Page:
Exquisito Fine Chocolates Wins Food Innovation Pitch Night

October 29, 2017
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Exquisito chocolate bonbons
Exquisito chocolate bonbons (Photo: Exquisito Fine Chocolates)

When Carolina Quijano decided to leave behind a successful career as a management consultant to open up a bean-to-bar artisan chocolate company, she was committed to more than producing high-quality small-batch chocolate. For Quijano, it was essential to pay farmers fair wages for their premium cacao beans.

That pledge and her sharp focus on her goals to grow her business impressed the judges at the recent Food Innovation Pitch Night. Quijano’s Exquisito Fine Chocolates beat out other competitors to win first place, including mentoring sessions, free coworking space and a promotional video.

Quijano (center) with Garcia-Menocal, Pollock, Hall, Benn and Ryan Amsel of Better Food Movement (Photo: Exquisito Fine Chocolates)

“Having a successful panel of business insiders view your brand as scalable and unique helps to give a boost of confidence as the business grows,” says Quijano. “I’m absolutely grateful and humbled.”

The event, sponsored by the Better Food Movement, asked aspiring food entrepreneurs and startups to pitch their company or concept to a panel of industry leaders made up of Joel Pollock, co-founder of Panther Coffee; Ignacio Garcia-Menocal, CEO of Grove Bay Hospitality and Michael Hall, CEO of Digital Grass. The evening was moderated by Evan Benn, editor-in-chief of Indulge Magazine.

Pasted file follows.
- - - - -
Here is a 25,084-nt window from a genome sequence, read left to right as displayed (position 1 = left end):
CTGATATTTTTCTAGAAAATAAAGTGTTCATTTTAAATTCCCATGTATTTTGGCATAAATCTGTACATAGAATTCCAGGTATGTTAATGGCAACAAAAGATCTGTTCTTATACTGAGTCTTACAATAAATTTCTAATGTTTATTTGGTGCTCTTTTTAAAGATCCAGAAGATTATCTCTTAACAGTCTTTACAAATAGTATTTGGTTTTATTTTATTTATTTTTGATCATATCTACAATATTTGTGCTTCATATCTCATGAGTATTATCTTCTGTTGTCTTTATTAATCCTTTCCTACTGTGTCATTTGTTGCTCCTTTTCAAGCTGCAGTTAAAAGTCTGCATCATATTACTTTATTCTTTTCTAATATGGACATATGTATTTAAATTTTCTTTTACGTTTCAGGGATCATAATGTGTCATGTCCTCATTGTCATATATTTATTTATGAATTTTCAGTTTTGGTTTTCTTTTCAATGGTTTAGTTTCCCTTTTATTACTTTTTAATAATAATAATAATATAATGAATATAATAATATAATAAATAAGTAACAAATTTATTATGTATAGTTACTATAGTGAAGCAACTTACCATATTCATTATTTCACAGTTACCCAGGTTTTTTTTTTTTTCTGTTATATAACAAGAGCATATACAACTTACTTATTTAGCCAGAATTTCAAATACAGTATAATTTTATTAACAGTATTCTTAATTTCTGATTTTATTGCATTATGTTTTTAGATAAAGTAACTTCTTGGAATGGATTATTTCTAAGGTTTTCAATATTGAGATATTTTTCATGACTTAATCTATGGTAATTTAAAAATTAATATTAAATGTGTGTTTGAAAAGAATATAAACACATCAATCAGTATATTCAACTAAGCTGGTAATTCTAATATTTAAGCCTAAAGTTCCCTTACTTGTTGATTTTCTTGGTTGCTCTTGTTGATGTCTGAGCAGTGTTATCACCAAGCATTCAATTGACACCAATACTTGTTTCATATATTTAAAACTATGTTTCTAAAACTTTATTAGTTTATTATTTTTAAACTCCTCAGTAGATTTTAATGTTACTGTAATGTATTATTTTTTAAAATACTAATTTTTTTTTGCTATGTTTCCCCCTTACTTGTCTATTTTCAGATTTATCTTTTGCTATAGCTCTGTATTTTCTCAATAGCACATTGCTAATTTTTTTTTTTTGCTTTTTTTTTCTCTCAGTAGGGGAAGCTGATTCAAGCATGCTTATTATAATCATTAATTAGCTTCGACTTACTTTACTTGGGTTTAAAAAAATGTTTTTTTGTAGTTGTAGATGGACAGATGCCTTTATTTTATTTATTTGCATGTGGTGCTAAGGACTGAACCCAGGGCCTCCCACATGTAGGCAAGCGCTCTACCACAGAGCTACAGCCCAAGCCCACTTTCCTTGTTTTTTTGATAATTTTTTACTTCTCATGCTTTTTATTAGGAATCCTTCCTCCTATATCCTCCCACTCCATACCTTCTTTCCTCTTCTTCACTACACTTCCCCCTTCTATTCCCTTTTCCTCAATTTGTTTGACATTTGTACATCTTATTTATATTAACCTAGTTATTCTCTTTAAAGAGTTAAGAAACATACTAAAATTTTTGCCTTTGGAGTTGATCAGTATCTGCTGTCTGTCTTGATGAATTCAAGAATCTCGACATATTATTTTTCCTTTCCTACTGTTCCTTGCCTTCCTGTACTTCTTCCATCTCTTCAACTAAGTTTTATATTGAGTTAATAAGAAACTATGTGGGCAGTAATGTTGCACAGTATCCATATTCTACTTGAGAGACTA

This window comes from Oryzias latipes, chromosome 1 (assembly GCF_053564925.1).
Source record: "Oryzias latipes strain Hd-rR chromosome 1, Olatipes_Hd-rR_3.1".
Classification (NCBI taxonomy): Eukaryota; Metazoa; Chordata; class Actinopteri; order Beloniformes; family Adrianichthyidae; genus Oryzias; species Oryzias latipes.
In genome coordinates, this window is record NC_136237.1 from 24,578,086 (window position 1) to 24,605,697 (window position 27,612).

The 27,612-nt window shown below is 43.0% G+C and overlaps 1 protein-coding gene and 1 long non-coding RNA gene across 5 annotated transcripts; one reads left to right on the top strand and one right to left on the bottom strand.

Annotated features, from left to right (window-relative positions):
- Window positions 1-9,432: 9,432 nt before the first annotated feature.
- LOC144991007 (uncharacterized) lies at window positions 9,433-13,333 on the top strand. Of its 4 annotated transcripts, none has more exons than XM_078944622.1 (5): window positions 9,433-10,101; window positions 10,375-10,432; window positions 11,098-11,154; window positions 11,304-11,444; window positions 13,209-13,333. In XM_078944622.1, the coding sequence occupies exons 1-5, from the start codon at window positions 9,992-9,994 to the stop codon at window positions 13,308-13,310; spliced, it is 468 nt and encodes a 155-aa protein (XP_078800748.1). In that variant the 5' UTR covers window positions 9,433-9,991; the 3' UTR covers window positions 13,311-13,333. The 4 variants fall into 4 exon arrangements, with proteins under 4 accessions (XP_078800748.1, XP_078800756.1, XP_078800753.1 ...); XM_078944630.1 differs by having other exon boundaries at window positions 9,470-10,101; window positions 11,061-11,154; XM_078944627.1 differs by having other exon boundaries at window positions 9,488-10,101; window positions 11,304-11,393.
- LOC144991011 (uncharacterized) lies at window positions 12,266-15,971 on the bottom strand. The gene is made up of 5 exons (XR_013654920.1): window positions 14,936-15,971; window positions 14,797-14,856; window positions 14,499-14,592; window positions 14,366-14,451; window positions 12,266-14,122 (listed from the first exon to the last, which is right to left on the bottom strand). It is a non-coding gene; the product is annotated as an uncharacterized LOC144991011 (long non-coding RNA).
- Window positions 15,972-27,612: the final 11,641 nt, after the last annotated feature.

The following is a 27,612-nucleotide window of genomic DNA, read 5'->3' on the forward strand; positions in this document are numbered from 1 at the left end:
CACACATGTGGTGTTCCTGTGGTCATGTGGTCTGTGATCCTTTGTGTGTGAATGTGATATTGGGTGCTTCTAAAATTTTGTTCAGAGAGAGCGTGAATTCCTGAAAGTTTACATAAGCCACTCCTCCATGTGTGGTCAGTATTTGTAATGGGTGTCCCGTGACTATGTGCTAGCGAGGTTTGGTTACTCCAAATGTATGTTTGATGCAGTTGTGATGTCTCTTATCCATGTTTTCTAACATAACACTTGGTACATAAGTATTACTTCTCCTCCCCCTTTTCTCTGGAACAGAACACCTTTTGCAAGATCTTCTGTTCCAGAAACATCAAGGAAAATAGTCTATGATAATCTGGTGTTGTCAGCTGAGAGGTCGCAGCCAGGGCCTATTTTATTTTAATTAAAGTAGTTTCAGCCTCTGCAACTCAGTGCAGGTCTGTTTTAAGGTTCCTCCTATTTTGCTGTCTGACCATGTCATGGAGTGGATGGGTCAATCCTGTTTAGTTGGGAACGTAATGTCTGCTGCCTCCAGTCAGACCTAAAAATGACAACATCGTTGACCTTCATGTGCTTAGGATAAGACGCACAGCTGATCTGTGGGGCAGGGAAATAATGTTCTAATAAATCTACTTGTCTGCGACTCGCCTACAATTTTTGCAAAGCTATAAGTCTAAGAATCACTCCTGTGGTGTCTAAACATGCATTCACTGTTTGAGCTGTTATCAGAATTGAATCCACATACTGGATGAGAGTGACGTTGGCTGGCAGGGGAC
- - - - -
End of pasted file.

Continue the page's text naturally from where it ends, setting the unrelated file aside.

Photo 1: Cacao beans at a farm in Alta Verapaz, Guatemala (Photo: Exquisito Fine Chocolates)
Photo 2: On a farm in Escuintla, Guatemala (Photo: Exquisito Fine Chocolates)

Quijano says Batlle had requested a cacao percentage she didn't manufacture, “but eager to gain her business I ran various tests until perfecting what is now their staple chocolate recipe for 73% origins,” she says. Exquisito Fine Chocolate wholesale clients also  include Edge Steak and Bar, Threefold Cafe, Pasion del Cielo and Vixi Gelateria.

While the Little Havana move will help establish her chocolate factory, Quijano doesn’t plan to cut corners. “It takes us four days to make a single batch of chocolate and we wouldn't have it any other way,” she says.

Article from Edible South Florida at http://ediblesouthflorida.ediblecommunities.com/eat/exquisito-fine-chocolates-wins-food-innovation-pitch-night
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